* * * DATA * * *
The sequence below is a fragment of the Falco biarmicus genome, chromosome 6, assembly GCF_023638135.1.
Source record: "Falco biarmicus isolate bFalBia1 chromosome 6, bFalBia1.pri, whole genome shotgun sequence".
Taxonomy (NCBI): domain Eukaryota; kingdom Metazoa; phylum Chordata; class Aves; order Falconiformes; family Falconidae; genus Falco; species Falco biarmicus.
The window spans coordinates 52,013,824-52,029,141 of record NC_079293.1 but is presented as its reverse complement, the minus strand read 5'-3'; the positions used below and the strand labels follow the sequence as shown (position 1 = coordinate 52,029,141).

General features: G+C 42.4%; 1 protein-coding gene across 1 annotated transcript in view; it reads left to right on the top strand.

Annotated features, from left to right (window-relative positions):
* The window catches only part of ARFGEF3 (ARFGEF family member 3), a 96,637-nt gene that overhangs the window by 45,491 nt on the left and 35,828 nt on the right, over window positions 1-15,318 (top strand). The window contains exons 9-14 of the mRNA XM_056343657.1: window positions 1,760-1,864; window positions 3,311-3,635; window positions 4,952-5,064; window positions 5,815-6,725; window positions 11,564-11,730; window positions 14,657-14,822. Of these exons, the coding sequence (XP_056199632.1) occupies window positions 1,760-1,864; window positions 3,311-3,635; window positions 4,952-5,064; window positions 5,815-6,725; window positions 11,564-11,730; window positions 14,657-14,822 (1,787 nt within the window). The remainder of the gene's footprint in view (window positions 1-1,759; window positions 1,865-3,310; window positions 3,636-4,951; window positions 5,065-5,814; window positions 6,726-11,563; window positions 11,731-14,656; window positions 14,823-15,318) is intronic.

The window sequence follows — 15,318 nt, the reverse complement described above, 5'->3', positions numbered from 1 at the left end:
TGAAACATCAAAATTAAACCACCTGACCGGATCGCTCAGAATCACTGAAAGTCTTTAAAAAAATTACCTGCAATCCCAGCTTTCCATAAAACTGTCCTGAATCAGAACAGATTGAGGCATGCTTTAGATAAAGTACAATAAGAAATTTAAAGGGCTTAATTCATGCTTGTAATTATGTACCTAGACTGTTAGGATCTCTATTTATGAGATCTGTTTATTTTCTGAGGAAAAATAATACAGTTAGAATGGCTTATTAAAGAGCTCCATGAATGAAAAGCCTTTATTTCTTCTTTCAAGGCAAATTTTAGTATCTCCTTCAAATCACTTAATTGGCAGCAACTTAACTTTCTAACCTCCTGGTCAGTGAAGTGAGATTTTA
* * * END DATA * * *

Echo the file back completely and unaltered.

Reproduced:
The sequence below is a fragment of the Falco biarmicus genome, chromosome 6, assembly GCF_023638135.1.
Source record: "Falco biarmicus isolate bFalBia1 chromosome 6, bFalBia1.pri, whole genome shotgun sequence".
Taxonomy (NCBI): domain Eukaryota; kingdom Metazoa; phylum Chordata; class Aves; order Falconiformes; family Falconidae; genus Falco; species Falco biarmicus.
The window spans coordinates 52,013,824-52,029,141 of record NC_079293.1 but is presented as its reverse complement, the minus strand read 5'-3'; the positions used below and the strand labels follow the sequence as shown (position 1 = coordinate 52,029,141).

General features: G+C 42.4%; 1 protein-coding gene across 1 annotated transcript in view; it reads left to right on the top strand.

Annotated features, from left to right (window-relative positions):
* The window catches only part of ARFGEF3 (ARFGEF family member 3), a 96,637-nt gene that overhangs the window by 45,491 nt on the left and 35,828 nt on the right, over window positions 1-15,318 (top strand). The window contains exons 9-14 of the mRNA XM_056343657.1: window positions 1,760-1,864; window positions 3,311-3,635; window positions 4,952-5,064; window positions 5,815-6,725; window positions 11,564-11,730; window positions 14,657-14,822. Of these exons, the coding sequence (XP_056199632.1) occupies window positions 1,760-1,864; window positions 3,311-3,635; window positions 4,952-5,064; window positions 5,815-6,725; window positions 11,564-11,730; window positions 14,657-14,822 (1,787 nt within the window). The remainder of the gene's footprint in view (window positions 1-1,759; window positions 1,865-3,310; window positions 3,636-4,951; window positions 5,065-5,814; window positions 6,726-11,563; window positions 11,731-14,656; window positions 14,823-15,318) is intronic.

The window sequence follows — 15,318 nt, the reverse complement described above, 5'->3', positions numbered from 1 at the left end:
TGAAACATCAAAATTAAACCACCTGACCGGATCGCTCAGAATCACTGAAAGTCTTTAAAAAAATTACCTGCAATCCCAGCTTTCCATAAAACTGTCCTGAATCAGAACAGATTGAGGCATGCTTTAGATAAAGTACAATAAGAAATTTAAAGGGCTTAATTCATGCTTGTAATTATGTACCTAGACTGTTAGGATCTCTATTTATGAGATCTGTTTATTTTCTGAGGAAAAATAATACAGTTAGAATGGCTTATTAAAGAGCTCCATGAATGAAAAGCCTTTATTTCTTCTTTCAAGGCAAATTTTAGTATCTCCTTCAAATCACTTAATTGGCAGCAACTTAACTTTCTAACCTCCTGGTCAGTGAAGTGAGATTTTA